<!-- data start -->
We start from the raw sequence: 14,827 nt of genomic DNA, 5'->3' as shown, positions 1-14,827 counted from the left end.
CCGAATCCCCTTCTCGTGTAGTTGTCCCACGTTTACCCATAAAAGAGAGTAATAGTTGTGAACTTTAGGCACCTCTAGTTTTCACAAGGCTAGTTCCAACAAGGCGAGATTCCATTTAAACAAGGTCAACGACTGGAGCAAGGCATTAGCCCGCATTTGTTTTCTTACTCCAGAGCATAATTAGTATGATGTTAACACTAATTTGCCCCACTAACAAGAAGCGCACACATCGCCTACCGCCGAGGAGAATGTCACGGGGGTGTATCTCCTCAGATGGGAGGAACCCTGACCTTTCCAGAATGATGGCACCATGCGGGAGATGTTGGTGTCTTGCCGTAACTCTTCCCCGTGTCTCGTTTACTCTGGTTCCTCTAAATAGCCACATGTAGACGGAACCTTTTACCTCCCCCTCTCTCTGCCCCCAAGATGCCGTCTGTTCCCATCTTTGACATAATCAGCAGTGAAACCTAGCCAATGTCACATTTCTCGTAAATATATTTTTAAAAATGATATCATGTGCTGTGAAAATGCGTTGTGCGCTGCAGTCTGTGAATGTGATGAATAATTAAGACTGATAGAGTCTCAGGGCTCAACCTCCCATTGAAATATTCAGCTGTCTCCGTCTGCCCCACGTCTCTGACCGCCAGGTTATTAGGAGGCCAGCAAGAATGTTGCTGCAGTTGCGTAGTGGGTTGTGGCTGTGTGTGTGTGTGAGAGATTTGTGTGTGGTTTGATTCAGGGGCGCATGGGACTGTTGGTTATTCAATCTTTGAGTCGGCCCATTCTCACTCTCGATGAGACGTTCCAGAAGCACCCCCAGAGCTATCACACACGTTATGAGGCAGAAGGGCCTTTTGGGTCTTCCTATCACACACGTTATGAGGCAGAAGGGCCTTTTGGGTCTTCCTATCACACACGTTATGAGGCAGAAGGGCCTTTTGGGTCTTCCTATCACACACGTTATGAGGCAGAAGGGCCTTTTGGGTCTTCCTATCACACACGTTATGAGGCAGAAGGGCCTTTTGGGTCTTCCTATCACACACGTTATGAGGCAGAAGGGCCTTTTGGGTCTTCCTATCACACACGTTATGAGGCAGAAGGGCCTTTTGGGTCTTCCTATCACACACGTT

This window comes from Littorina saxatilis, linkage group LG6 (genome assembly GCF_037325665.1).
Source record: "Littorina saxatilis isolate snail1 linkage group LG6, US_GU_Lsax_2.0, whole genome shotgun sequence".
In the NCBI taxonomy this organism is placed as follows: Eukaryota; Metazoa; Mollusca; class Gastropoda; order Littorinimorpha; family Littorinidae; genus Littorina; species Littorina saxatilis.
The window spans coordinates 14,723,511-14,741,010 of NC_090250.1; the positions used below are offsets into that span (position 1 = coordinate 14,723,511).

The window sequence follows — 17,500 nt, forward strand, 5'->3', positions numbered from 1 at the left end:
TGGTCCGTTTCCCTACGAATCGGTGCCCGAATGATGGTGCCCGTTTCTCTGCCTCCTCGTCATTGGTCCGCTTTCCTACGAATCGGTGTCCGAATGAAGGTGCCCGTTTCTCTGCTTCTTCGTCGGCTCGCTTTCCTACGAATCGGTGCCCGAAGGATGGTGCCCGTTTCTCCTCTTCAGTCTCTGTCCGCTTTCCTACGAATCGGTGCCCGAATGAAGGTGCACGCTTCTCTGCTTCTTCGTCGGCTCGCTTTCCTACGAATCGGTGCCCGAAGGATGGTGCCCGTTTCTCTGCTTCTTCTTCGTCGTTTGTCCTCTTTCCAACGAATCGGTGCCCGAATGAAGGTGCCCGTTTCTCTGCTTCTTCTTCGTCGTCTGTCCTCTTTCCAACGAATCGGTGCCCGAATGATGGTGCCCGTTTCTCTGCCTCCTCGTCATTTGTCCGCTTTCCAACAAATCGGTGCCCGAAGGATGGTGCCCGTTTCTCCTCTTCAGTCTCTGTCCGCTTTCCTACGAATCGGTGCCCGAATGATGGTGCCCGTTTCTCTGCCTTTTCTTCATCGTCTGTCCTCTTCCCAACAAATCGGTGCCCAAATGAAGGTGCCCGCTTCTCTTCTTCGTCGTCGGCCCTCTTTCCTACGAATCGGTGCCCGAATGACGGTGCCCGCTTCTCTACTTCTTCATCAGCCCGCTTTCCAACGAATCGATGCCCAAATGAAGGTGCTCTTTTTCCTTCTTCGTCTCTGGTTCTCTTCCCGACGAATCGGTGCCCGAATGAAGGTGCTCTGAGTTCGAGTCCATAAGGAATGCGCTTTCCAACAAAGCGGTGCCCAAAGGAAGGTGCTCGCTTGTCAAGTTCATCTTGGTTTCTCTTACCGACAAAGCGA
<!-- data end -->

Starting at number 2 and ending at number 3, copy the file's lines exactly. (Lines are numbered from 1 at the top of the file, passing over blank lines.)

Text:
CCGAATCCCCTTCTCGTGTAGTTGTCCCACGTTTACCCATAAAAGAGAGTAATAGTTGTGAACTTTAGGCACCTCTAGTTTTCACAAGGCTAGTTCCAACAAGGCGAGATTCCATTTAAACAAGGTCAACGACTGGAGCAAGGCATTAGCCCGCATTTGTTTTCTTACTCCAGAGCATAATTAGTATGATGTTAACACTAATTTGCCCCACTAACAAGAAGCGCACACATCGCCTACCGCCGAGGAGAATGTCACGGGGGTGTATCTCCTCAGATGGGAGGAACCCTGACCTTTCCAGAATGATGGCACCATGCGGGAGATGTTGGTGTCTTGCCGTAACTCTTCCCCGTGTCTCGTTTACTCTGGTTCCTCTAAATAGCCACATGTAGACGGAACCTTTTACCTCCCCCTCTCTCTGCCCCCAAGATGCCGTCTGTTCCCATCTTTGACATAATCAGCAGTGAAACCTAGCCAATGTCACATTTCTCGTAAATATATTTTTAAAAATGATATCATGTGCTGTGAAAATGCGTTGTGCGCTGCAGTCTGTGAATGTGATGAATAATTAAGACTGATAGAGTCTCAGGGCTCAACCTCCCATTGAAATATTCAGCTGTCTCCGTCTGCCCCACGTCTCTGACCGCCAGGTTATTAGGAGGCCAGCAAGAATGTTGCTGCAGTTGCGTAGTGGGTTGTGGCTGTGTGTGTGTGTGAGAGATTTGTGTGTGGTTTGATTCAGGGGCGCATGGGACTGTTGGTTATTCAATCTTTGAGTCGGCCCATTCTCACTCTCGATGAGACGTTCCAGAAGCACCCCCAGAGCTATCACACACGTTATGAGGCAGAAGGGCCTTTTGGGTCTTCCTATCACACACGTTATGAGGCAGAAGGGCCTTTTGGGTCTTCCTATCACACACGTTATGAGGCAGAAGGGCCTTTTGGGTCTTCCTATCACACACGTTATGAGGCAGAAGGGCCTTTTGGGTCTTCCTATCACACACGTTATGAGGCAGAAGGGCCTTTTGGGTCTTCCTATCACACACGTTATGAGGCAGAAGGGCCTTTTGGGTCTTCCTATCACACACGTTATGAGGCAGAAGGGCCTTTTGGGTCTTCCTATCACACACGTT

This window comes from Littorina saxatilis, linkage group LG6 (genome assembly GCF_037325665.1).